Annual Report 2022/Fail fest: Downward trend in Wiki Loves Monuments

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In this story, we focus on the trends and development of Wiki Loves Monuments. The competition has been going on for thirteen years, growing into the world's largest photo competition. Despite this development, the participation in Sweden is somewhat declining. This is an opportunity to search for new collaborations, invite more people to photo safaris and encourage more planned gatherings.

Malmöhus Castle, winning photo in Wiki Loves Monuments 2022.

Last year's Wiki Loves Monuments was the 13th in a row. The first year it ran, only the Netherlands participated; Sweden is one of the five countries that have participated every year since then. The photo competition, aiming to document and showcase protected cultural heritage objects, is run by volunteers in partnership with agencies responsible for providing the basic data. The photographers, both new and old, take pictures of the objects on the lists. The competition opens up for both new partners who contribute data and new photo communities who are offered a new arena to show off their work.

The year we ran the competition for the fist time, we did it in partnership with the Swedish National Heritage Board. We focused on listed buildings and archaeological monuments as potential photo topics. Over the year, the number of objects to photographs has expanded. We now count ArbetSam and the Maritime Museum in Stockholm among our partners and have included working life museums as well as culturally significant ships and pleasure boat in the competition.

Data from our partners has been made available in several batches, first in the so-called WLM database, and later also on Wikidata. It was done in order to be able to assemble good lists and build map tools and upload processes so that the photographers can easily find photo topics, and so that the uploads can be done more simply. The documentation and procedures for the competition are continuously improved each year, and the competition entries are used in articles and re-used by partners if they lack their own photos.

Enriching the photos with Structured Data on Commons (SDC) and linking them to Wikidata, that is adding the unique database identifiers of the photographed objects to the metadata of the images, makes the material easier to find, for example if one wants to illustrate a Wikipedia article. We are also helping other countries that participate in WLM to work with their data and links. These links make it possible for us to learn which objects are being photographed (or not!), and they also make it easier for our partners who might want to find and re-use photos in their own systems.

The declining trend in both the number of uploaded photos and the number of participants since 2011, when the competition started in Sweden. In 2011, 162 participants uploaded 4,898 photos. In 2022, 36 participants uploaded 803 photos.

While the competition has had such positive results, there's some problems we have to handle. Since the first year, there's been a declining trend in both the number of participants and new photos. The involvement of the community is also declining if you ignore the few participants who return year after year. The media visibility is low, apart from some news outlets who pick up local winning entries that go out into the world to compete in the international finals. Speaking of the international finals, it has also been a long time since a photo from Sweden made an impression on the international jury, despite the entries both showing a high level of technical skills and being aesthetically pleasing.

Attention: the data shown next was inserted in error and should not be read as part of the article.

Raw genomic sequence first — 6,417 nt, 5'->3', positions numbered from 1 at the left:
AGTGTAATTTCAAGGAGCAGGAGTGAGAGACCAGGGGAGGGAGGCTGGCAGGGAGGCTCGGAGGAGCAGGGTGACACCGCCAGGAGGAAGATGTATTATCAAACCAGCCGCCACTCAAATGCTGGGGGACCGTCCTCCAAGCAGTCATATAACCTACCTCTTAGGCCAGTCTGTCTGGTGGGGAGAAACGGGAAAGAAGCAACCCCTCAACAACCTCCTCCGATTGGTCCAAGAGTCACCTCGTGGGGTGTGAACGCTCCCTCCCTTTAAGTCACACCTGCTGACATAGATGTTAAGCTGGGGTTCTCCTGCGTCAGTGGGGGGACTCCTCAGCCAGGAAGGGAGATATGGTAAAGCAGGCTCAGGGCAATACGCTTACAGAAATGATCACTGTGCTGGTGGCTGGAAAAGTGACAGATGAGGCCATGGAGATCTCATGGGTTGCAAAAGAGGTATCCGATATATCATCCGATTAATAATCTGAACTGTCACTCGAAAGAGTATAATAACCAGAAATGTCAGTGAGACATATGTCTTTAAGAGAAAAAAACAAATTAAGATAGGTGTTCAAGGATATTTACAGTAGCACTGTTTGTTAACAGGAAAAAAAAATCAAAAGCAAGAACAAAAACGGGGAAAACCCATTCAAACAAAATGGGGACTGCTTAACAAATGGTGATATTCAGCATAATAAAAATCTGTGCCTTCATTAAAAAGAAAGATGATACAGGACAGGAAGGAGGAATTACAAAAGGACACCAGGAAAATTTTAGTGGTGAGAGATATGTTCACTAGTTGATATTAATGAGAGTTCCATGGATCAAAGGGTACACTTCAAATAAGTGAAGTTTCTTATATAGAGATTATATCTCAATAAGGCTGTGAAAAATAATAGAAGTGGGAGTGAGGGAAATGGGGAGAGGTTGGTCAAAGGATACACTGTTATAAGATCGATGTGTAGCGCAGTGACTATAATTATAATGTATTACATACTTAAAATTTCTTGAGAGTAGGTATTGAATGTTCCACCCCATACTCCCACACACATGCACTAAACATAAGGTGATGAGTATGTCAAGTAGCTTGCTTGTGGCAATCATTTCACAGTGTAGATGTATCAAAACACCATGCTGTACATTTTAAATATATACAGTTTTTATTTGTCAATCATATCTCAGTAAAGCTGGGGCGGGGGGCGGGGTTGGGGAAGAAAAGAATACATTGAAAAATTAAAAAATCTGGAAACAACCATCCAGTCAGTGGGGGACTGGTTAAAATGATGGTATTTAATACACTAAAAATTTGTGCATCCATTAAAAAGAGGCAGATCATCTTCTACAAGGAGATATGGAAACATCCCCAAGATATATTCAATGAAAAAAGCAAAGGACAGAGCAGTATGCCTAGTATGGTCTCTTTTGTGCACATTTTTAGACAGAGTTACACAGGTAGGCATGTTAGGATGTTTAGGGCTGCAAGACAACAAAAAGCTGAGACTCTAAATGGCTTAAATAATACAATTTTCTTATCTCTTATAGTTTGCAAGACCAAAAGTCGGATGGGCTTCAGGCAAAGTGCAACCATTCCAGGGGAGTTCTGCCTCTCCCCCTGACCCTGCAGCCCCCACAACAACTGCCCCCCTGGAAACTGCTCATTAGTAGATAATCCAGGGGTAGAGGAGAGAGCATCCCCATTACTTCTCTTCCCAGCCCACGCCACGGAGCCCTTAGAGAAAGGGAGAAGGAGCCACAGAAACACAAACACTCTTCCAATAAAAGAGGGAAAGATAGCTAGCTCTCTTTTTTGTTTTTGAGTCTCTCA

In order to turn the trend upwards again, looking at both engagement and participation, we should take advantage of what has worked so far and build on this. This year, events that nicely align with our other project Wikipedia for all of Sweden include, for example, photo safaris with local photography clubs where we can be visible, meeting volunteers and WMSE members. In particular if we combine them by contacting local attractions in advance so that we can get access to and photograph places where the general public normally cannot enter. We also believe that active communication with local press outlets ahead of the events could make a difference. The visibility of the competition outside of our usual target groups can be improved by better social media posts where a new communications officer (or a dedicated communication volunteer found via Volontärbyrån) shares images and adapts the communication to reach more people via our partners' channels.

Many objects that are easy to photograph already have many good photos. This means that if we re-introduce an award for the best photo series of one object, as well as an award for the best picture of an object with no previous photo, it could lead to increased interest. Another idea – albeit requiring an extra year before we can implement it – is to introduce an award for the best yearly documentation: photos of the same object in spring, summer, fall and winter.